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First known US cases of potent South African COVID-19 variant found in South Carolina

First known US cases of potent South African COVID-19 variant found in South Carolina

A healthcare worker prepares a coronavirus test in Elizabeth, New Jersey, Jan 8, 2021. (File photo: REUTERS/Eduardo Munoz)

WASHINGTON: A potent coronavirus variant originating in South Africa and possibly resistant to current vaccines and antibody treatments has been detected for the first time in the United States in two South Carolina patients, health officials said on Thursday (Jan 28).

Medical experts said arrival of the so-called South African variant presents an alarming new challenge in efforts to contain a raging pandemic that has claimed at least 430,000 American lives in 11 months, as authorities struggle to launch the largest mass vaccination campaign in US history.

All viruses mutate frequently, and scientists have identified several variants of the coronavirus found to be more transmissible than the original strain.

But the presence of the South African variant, which has shown no evidence of causing more severe disease, is nonetheless especially concerning because several laboratory studies have found that it reduces vaccine and antibody therapy efficacy.

READ: New COVID-19 variants - Do the UK and South Africa virus strains pose a danger to Singapore?

Another concern, according to Vivek Murthy, nominated to be the next US surgeon general, is that the South African variant may require larger doses of antibody therapeutics for effective treatment.

Confirmation of two patients with that variant in South Carolina comes days after the Minnesota Department of Health identified the first known US case of another highly contagious variant that originated in Brazil.

Yet a third form of the virus from the UK that is more infectious, and associated with higher mortality, made its first US appearance last month in Colorado and has since been detected in at least 28 states.

The US Centers for Disease Control and Prevention (CDC) has predicted the UK variant could become the dominant strain in the United States by March.

"The thing that's troublesome now that we really need to keep our eye on are these variants," Dr Anthony Fauci, the leading US infectious disease specialist, said in an interview on MSNBC. "The one that is of greater concern and that really could be problematic is the mutant that is now dominant in South Africa."

READ: US to escalate tracking of COVID-19 variants as confirmed cases top 25 million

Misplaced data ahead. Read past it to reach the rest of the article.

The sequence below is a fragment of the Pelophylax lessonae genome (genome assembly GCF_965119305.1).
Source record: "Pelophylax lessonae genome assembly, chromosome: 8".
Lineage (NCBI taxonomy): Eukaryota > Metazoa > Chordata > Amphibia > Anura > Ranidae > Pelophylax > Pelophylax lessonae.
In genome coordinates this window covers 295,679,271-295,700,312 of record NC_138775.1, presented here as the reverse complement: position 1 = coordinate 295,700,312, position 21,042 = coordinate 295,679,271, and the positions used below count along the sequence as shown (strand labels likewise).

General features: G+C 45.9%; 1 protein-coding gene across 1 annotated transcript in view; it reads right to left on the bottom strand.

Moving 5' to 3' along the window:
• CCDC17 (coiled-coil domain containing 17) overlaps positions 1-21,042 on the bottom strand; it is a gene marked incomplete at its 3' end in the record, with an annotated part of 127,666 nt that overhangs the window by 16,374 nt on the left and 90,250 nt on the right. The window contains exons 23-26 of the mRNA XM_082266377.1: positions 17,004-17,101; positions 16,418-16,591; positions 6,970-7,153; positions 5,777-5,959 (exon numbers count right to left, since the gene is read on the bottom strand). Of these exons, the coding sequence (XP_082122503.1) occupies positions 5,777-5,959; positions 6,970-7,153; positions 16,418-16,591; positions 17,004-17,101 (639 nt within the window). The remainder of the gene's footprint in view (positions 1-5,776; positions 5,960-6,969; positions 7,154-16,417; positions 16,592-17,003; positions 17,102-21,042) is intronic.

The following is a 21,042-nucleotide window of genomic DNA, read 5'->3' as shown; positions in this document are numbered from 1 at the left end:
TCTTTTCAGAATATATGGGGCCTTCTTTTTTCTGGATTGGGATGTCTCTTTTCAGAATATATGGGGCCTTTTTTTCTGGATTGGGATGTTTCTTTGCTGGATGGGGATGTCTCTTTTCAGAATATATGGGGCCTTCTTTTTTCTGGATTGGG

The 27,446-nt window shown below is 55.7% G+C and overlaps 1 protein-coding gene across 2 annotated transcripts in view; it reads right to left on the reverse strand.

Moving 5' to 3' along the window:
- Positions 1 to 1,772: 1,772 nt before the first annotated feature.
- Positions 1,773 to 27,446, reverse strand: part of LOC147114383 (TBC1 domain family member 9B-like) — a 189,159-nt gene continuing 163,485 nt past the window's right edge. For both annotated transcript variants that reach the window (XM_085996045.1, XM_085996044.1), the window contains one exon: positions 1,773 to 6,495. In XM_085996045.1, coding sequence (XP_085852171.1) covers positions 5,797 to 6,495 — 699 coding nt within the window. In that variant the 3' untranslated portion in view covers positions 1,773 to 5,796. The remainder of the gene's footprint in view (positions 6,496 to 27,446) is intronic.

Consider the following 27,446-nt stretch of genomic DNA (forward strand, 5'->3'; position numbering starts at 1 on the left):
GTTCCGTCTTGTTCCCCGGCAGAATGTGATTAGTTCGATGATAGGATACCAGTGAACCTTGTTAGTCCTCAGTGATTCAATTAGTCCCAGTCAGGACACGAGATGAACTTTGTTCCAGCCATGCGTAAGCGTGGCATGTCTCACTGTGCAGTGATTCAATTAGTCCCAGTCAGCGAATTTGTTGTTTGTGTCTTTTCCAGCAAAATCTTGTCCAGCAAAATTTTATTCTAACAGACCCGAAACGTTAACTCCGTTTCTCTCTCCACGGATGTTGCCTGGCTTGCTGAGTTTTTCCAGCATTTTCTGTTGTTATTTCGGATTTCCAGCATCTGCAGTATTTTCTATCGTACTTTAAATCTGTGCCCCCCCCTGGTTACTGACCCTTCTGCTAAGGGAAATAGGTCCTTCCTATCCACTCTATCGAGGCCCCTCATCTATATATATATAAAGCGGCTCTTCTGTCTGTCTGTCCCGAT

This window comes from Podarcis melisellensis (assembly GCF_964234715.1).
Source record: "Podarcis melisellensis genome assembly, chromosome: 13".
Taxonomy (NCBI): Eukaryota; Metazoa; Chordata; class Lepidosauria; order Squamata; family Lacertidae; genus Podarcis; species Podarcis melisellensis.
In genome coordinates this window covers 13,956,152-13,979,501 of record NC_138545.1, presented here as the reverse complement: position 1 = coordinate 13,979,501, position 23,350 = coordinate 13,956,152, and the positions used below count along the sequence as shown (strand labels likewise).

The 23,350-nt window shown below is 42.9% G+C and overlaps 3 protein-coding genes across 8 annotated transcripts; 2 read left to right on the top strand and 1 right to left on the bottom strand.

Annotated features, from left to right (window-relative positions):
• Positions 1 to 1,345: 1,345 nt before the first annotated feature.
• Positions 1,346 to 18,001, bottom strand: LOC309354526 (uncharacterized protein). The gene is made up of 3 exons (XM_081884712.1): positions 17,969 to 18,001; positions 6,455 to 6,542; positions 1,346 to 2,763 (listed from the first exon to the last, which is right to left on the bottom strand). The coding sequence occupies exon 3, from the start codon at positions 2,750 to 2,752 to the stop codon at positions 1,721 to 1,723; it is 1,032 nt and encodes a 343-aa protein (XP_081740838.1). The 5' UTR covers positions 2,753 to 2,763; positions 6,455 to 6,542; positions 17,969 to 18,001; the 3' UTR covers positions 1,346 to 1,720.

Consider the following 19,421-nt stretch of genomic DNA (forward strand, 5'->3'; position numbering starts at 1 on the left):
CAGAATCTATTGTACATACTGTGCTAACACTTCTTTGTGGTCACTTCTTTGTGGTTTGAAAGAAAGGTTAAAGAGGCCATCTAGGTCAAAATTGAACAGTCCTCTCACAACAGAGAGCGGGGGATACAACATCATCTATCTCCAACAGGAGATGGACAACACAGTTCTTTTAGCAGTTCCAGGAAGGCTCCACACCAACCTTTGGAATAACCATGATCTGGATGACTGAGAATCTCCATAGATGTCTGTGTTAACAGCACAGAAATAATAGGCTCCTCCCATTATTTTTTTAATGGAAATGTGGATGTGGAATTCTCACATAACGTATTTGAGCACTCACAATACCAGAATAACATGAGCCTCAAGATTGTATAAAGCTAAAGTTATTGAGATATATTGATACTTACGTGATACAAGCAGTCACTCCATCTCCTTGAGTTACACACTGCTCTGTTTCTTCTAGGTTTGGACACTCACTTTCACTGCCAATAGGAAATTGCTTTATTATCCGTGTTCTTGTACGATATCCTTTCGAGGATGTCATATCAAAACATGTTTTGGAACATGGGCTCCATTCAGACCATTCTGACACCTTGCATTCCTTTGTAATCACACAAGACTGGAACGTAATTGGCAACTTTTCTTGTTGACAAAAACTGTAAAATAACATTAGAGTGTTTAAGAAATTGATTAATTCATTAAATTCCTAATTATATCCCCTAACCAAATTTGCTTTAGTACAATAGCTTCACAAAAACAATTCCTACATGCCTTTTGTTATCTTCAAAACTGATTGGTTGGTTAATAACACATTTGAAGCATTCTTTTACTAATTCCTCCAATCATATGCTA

So far, the two-dose vaccines made by Moderna and Pfizer with BioNTech appear protective against the South African variant, despite a weaker response.

The companies this week said they are considering making new versions of their shots just in case. Moderna also plans to test giving a third shot of its vaccine to bolster antibody levels.


The CDC said in a statement that it was aware of the South Carolina cases and noted that there is no evidence the variant is any more deadly than the original virus.

The South Carolina Department of Health and Environmental Control said the two newly discovered cases of the South African variant, a strain known to scientists as B.1.351, appear to be unrelated to one another.

The agency said neither of the two adults who contracted it had a recent travel history that would account for their infections, suggesting the variant was transmitted locally.

The South Africa variant has been detected in more than 30 countries.

READ: Biden to impose COVID-19 travel ban on South Africa; reinstate curbs on visitors from UK, Europe and Brazil

"I'm very worried about the variants, all of them, all have the potential to be much more transmissible than the current version of COVID that we seem to be dealing with in the United States," Murthy said in a Washington Post interview.

The CDC has said the arrival of more transmissible coronavirus variants emphasises the need for rapid rollout of vaccines to limit the ability of the virus to continue mutating.

While the rate of COVID-19 infections and hospitalisations has levelled off across the United States in the past couple of weeks, following a months-long surge that pushed healthcare systems to their limits, Fauci said the country still faced a "very serious issue".

Scientists have warned that another onslaught of infections could loom on the horizon as more transmissible forms of the virus spread before collective immunity can be achieved through widespread vaccination programs.

"Even though the total new cases has gone down from around 250,000 confirmed cases a day to 180,000 a day, that's the eye of the hurricane. The backside is now coming," Dr Peter Hotez, dean of tropical medicine for Baylor College of Medicine, told MSNBC.

He said accelerating immunisations is more urgent than ever with the arrival of the South African variant.

Fauci agreed, saying, "We could have some difficult times that we have to be prepared for."

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Source: Reuters/dv


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